Hopefully somebody smarter than me will explain mallard (sp?) effect. Very simplified the bird has got to see 300+ to brown. If roasting breast, some air time and the time in oven should be enough to brown/crisp. If you want it browner, crisper, crank the heat up in oven to 450-500 for last 10 min or so.

brianh
11-15-2013, 09:37 AM
I'm thinking of doing just a breast this year, will that affect cooking/brining times much?

Erilyn75
11-15-2013, 03:26 PM
Thanks guys. i was worried id ruin the turkey if i let it dry out in the fridge after brining.

Brian, It takes about an hour to hour and half to cook a brined breast. Brining cuts the cooking time and cooking just a breast cuts the cooking time. I start checking the temp at an hour.

Dave: I thought you should never brine more than 24 hours because it will turn the meat to mush? I don't have a smoker, its still on my Christmas list for after we leave this windy hell hole lol.

daveb
11-16-2013, 01:00 AM
Mush??? Them BBQ guys, always offering their opinions as fact. Glad it never happens here...

Erilyn75
11-16-2013, 04:07 AM
Mush??? Them BBQ guys, always offering their opinions as fact. Glad it never happens here...

LoL thanks for the tips. Ill let you know how it turns out ;)

quantumcloud509
11-16-2013, 02:01 PM
I brine my heritage turkeys for 5 days. Never went to mush once. Longer than 5 days things do start to go a little funky with poultry. Brining my ham for almost three weeks before Thanksgiving.

Lucretia
11-17-2013, 12:37 AM
Who needs turkey? We make pizza for Thanksgiving. :drool:

Mucho Bocho
11-25-2013, 02:24 PM
Best tip for brown crackling skin:

Rub a TBLS of baking soda on the skin right before putting in the oven. Sure its a good idea to leave your bird uncovered in the refrigerator for a day or two but using Baking Soda on any skin (poultry, pork, fish) get the skin rendering almost immediately when put in the oven.

One additional tip is to make little slits in the skin (not the meat) all over the bird, this will allow the steam to escape, this also increases the skin's surface area creating more places of yummy skin cracklin.

Baking soda jump starts the maillard reaction on the skin when it hits heat. Its really significant. Blows away butter or oil. Also, less heat is required to reach that brown skin, meaning more juice in the bird.

Also, baking soda can be used in brines for tenderizing meat but care must be taken less you'll turn the protein into mush. I would not bring with BS more than one day.

jvanis
11-26-2013, 10:16 AM
Best tip for brown crackling skin:

Rub a TBLS of baking soda on the skin right before putting in the oven. Sure its a good idea to leave your bird uncovered in the refrigerator for a day or two but using Baking Soda on any skin (poultry, pork, fish) get the skin rendering almost immediately when put in the oven.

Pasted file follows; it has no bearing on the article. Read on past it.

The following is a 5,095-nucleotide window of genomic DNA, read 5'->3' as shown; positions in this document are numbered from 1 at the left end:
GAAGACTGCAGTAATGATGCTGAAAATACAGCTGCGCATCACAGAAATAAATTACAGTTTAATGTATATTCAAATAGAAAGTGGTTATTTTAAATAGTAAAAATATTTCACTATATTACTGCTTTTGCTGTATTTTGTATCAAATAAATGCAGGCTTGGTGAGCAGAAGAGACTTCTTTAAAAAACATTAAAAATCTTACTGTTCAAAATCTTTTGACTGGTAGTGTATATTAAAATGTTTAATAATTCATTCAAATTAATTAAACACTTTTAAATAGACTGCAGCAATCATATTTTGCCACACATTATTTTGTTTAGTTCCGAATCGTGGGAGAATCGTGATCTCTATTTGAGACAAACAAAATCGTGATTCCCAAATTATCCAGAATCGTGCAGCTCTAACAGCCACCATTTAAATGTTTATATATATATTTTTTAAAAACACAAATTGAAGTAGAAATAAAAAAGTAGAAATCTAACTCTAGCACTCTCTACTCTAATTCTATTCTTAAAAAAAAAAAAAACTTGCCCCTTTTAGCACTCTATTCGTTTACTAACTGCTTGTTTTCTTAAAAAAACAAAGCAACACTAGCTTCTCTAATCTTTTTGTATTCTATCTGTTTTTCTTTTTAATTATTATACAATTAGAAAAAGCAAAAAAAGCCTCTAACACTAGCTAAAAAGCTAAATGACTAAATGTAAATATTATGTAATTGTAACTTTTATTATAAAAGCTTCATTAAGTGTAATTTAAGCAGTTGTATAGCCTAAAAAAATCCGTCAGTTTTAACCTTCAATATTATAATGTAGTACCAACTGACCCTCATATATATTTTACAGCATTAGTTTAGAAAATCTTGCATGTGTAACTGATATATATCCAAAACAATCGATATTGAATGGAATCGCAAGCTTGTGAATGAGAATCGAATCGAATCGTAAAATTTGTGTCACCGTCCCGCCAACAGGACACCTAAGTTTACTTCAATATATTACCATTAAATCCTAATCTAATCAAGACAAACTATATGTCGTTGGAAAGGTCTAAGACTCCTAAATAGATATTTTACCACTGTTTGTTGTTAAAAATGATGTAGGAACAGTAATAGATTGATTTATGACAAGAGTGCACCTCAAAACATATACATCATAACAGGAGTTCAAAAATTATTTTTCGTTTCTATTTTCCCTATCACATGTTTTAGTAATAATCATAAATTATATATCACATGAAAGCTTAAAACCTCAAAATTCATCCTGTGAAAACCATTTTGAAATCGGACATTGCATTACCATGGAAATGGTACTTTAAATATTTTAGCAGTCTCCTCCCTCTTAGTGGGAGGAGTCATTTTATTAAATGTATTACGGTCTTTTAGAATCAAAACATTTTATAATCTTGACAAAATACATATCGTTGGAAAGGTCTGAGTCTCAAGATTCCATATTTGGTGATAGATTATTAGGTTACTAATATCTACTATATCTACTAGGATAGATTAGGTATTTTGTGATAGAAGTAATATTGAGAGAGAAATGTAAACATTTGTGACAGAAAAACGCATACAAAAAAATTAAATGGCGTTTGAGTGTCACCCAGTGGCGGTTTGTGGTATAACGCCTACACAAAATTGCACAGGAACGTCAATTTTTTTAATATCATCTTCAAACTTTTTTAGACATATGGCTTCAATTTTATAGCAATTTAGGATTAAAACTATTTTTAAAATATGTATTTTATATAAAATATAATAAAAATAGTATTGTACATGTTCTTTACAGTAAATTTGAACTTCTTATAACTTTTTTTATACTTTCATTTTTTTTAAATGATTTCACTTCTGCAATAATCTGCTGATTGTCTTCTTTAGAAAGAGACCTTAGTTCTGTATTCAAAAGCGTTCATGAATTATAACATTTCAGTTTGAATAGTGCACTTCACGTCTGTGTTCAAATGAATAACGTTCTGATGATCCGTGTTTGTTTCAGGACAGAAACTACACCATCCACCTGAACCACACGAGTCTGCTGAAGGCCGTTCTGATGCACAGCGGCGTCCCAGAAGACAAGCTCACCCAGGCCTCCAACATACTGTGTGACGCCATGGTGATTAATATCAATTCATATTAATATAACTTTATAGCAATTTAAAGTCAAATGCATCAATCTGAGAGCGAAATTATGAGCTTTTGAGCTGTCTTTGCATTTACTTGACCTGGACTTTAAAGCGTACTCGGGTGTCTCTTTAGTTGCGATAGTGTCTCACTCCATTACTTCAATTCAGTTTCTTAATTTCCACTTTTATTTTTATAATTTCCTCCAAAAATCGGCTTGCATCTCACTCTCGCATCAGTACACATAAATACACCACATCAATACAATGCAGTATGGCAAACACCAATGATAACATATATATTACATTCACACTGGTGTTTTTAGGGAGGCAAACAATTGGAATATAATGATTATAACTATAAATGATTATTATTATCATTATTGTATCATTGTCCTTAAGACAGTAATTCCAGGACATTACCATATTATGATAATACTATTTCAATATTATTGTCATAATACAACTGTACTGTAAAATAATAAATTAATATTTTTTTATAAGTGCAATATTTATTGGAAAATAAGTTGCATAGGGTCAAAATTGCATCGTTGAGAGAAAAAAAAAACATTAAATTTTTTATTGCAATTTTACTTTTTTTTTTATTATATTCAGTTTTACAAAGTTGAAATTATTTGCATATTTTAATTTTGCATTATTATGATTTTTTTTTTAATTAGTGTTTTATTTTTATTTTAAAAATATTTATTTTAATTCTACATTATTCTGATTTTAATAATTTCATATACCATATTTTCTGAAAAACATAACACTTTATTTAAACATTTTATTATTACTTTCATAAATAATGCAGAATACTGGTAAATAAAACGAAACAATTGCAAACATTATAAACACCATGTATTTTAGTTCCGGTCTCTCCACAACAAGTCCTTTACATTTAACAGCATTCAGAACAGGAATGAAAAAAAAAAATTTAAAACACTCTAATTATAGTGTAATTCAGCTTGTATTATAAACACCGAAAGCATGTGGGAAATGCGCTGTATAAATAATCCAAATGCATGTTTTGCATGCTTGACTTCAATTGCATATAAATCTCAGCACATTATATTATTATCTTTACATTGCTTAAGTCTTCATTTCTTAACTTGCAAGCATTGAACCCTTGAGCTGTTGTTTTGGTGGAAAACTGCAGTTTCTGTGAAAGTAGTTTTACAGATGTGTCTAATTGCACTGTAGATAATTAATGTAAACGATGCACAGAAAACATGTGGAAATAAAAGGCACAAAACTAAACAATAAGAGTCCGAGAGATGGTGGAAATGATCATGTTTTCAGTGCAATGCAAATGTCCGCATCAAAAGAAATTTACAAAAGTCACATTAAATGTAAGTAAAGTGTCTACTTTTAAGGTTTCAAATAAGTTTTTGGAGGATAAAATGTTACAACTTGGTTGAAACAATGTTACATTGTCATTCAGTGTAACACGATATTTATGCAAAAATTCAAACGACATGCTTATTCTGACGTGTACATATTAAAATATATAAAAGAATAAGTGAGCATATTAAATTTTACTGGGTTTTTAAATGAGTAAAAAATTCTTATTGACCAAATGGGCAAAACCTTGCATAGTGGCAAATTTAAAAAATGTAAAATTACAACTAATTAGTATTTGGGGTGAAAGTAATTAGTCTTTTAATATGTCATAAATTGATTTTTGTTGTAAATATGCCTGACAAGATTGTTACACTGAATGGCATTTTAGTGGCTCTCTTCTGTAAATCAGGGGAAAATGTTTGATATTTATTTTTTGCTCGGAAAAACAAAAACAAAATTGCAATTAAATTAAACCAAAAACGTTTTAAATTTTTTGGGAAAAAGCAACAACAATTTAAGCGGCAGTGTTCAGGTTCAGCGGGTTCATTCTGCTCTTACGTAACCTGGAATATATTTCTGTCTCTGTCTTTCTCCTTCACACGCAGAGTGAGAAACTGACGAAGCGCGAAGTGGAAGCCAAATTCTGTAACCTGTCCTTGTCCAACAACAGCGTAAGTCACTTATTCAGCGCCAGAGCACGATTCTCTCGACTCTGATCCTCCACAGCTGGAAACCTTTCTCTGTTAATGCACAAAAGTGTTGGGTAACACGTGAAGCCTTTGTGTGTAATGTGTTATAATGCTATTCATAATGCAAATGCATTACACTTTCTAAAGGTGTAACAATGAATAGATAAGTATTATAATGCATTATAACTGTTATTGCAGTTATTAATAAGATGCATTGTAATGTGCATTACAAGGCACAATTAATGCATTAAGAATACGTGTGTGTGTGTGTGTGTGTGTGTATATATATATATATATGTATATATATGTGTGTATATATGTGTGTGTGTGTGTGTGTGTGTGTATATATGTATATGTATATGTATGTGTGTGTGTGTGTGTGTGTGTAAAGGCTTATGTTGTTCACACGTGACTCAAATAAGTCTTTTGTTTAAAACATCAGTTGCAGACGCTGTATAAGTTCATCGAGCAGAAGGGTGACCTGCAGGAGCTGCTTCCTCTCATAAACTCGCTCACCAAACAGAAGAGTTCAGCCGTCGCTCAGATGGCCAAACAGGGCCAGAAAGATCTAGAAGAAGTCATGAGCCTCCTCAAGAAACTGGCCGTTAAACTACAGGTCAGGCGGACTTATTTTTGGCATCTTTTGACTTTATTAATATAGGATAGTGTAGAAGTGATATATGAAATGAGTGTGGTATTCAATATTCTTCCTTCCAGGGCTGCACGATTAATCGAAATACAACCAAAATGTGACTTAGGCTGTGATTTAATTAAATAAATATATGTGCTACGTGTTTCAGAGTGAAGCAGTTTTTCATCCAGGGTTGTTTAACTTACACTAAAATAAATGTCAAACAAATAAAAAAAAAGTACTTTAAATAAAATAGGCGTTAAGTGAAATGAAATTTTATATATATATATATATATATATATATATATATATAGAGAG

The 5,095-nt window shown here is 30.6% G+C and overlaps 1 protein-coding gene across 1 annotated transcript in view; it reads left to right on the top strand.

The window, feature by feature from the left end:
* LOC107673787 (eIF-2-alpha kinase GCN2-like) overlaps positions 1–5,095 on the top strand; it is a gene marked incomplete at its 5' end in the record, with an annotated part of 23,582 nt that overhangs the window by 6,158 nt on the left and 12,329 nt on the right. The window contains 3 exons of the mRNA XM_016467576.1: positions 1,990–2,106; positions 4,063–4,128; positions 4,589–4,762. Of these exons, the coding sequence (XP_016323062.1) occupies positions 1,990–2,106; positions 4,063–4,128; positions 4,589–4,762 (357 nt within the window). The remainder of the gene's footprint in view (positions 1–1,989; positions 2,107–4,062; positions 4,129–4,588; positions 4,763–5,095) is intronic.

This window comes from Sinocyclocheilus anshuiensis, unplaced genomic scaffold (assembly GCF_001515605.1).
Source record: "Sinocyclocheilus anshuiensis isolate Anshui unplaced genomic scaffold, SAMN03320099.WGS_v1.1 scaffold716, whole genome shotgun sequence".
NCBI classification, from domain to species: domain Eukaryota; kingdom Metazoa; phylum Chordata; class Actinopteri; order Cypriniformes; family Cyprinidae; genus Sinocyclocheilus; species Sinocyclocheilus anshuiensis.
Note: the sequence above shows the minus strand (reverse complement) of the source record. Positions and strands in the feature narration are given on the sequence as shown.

One additional tip is to make little slits in the skin (not the meat) all over the bird, this will allow the steam to escape, this also increases the skin's surface area creating more places of yummy skin cracklin.

Baking soda jump starts the maillard reaction on the skin when it hits heat. Its really significant. Blows away butter or oil. Also, less heat is required to reach that brown skin, meaning more juice in the bird.

Also, baking soda can be used in brines for tenderizing meat but care must be taken less you'll turn the protein into mush. I would not bring with BS more than one day.

Great tip!

That being said, how are most of you guys cooking your birds? Roaster pan with oven bag? Roaster Pan with lid? Roaster Pan open top?

Mucho Bocho
11-26-2013, 10:58 AM
JV, Roasting Bag. God no, thats like a 70's invented "good idea." You know what they say "the road to hell is paved with good intentions." There's also no need to baste your bird either. I already did my bird this year. Mom was in town last week.

I made a Kosher Bird this year. What I did was:

Whole Foods frozen (but non-injected) 14 LBS bird. Thawed in refrigerator for three days. Opened, WASHED (contraversal I know), patted dry, coverd it in kosher salt inside and out, put back in refrigerator for two days. Removed, washed inside and out again to get salt off, pat dry, loosened the skin, made slits all over the skin, rubbed with baking soda and covered in drawn butter, and put on roasting pan on top of onion, carrots, cellery.

I did not truss or stuff cavity. Just removed wing tips . Roasted at 450 for ten min. then lowered heat to 300 and cooked until dark meat registered 125. After removing from the oven, temp rose to ~145. Took about three hours.

Another great trick to crispy skin is to crack your oven while roasting. I put a stainless steel condiment cup between the oven door and the pin that turns the oven off when door is open. Allows the moisture to escape thus facilitating browining.

Happy T-day

sw2geeks
11-26-2013, 06:29 PM
I put together a turkey tips web app, just open this link on your phone and save to the desktop.

http://www.star-telegram.com/static/labs/Turkey/Turkey.html

Erilyn75
11-29-2013, 04:43 AM
Mine did not turn out well at all! I decided on a whole bird this year and a new brining recipe. It was bad. And to add insult to injury, my potatoes seized for the first time ever :scratchhead:. The gravy and stuffing was good though lol. Next time I think I'll do a dry brine and a flattened turkey.

Hope everyone had a great thanksgiving :)

quantumcloud509
11-30-2013, 09:38 AM
Stuffed turkey with onion cut into quarters and two lemons cut in quarters, oh and some fresh thyme. Typically do this when I smoke chickens. Came out really nice and moist on the inside. Snuck two sticks of butter under the skin. Dry rubbed the sucker with herbs n spices, perforated the skin here and there. It was a good turkey. Skin was crispy, meat was tender.